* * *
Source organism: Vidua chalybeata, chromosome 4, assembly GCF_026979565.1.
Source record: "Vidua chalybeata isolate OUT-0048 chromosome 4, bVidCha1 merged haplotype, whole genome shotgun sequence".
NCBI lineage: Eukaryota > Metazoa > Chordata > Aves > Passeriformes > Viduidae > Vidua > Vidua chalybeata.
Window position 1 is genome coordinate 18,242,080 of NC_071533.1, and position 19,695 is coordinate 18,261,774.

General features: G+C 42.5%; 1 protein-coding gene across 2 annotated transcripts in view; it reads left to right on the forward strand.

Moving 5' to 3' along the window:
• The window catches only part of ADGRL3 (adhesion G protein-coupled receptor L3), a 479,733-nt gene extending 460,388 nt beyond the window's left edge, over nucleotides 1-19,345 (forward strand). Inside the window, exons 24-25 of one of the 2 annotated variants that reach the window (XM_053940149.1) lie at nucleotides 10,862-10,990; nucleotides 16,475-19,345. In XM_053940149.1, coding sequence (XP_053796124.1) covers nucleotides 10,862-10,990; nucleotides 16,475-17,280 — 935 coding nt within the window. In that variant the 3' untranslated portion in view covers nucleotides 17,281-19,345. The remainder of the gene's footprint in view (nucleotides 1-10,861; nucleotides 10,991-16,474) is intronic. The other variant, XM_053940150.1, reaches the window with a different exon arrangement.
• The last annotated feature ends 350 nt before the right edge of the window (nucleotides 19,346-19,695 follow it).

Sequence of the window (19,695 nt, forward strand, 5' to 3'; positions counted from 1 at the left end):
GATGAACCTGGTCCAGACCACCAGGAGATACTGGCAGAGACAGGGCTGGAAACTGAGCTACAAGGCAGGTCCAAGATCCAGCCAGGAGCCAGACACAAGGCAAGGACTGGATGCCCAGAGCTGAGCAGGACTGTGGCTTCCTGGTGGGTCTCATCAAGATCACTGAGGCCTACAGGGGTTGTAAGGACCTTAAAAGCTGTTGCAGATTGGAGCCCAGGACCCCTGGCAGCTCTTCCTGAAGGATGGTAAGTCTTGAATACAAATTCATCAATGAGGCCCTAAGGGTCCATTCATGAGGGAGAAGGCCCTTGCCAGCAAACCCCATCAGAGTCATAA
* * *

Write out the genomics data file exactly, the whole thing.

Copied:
Source organism: Vidua chalybeata, chromosome 4, assembly GCF_026979565.1.
Source record: "Vidua chalybeata isolate OUT-0048 chromosome 4, bVidCha1 merged haplotype, whole genome shotgun sequence".
NCBI lineage: Eukaryota > Metazoa > Chordata > Aves > Passeriformes > Viduidae > Vidua > Vidua chalybeata.
Window position 1 is genome coordinate 18,242,080 of NC_071533.1, and position 19,695 is coordinate 18,261,774.

General features: G+C 42.5%; 1 protein-coding gene across 2 annotated transcripts in view; it reads left to right on the forward strand.

Moving 5' to 3' along the window:
• The window catches only part of ADGRL3 (adhesion G protein-coupled receptor L3), a 479,733-nt gene extending 460,388 nt beyond the window's left edge, over nucleotides 1-19,345 (forward strand). Inside the window, exons 24-25 of one of the 2 annotated variants that reach the window (XM_053940149.1) lie at nucleotides 10,862-10,990; nucleotides 16,475-19,345. In XM_053940149.1, coding sequence (XP_053796124.1) covers nucleotides 10,862-10,990; nucleotides 16,475-17,280 — 935 coding nt within the window. In that variant the 3' untranslated portion in view covers nucleotides 17,281-19,345. The remainder of the gene's footprint in view (nucleotides 1-10,861; nucleotides 10,991-16,474) is intronic. The other variant, XM_053940150.1, reaches the window with a different exon arrangement.
• The last annotated feature ends 350 nt before the right edge of the window (nucleotides 19,346-19,695 follow it).

Sequence of the window (19,695 nt, forward strand, 5' to 3'; positions counted from 1 at the left end):
GATGAACCTGGTCCAGACCACCAGGAGATACTGGCAGAGACAGGGCTGGAAACTGAGCTACAAGGCAGGTCCAAGATCCAGCCAGGAGCCAGACACAAGGCAAGGACTGGATGCCCAGAGCTGAGCAGGACTGTGGCTTCCTGGTGGGTCTCATCAAGATCACTGAGGCCTACAGGGGTTGTAAGGACCTTAAAAGCTGTTGCAGATTGGAGCCCAGGACCCCTGGCAGCTCTTCCTGAAGGATGGTAAGTCTTGAATACAAATTCATCAATGAGGCCCTAAGGGTCCATTCATGAGGGAGAAGGCCCTTGCCAGCAAACCCCATCAGAGTCATAA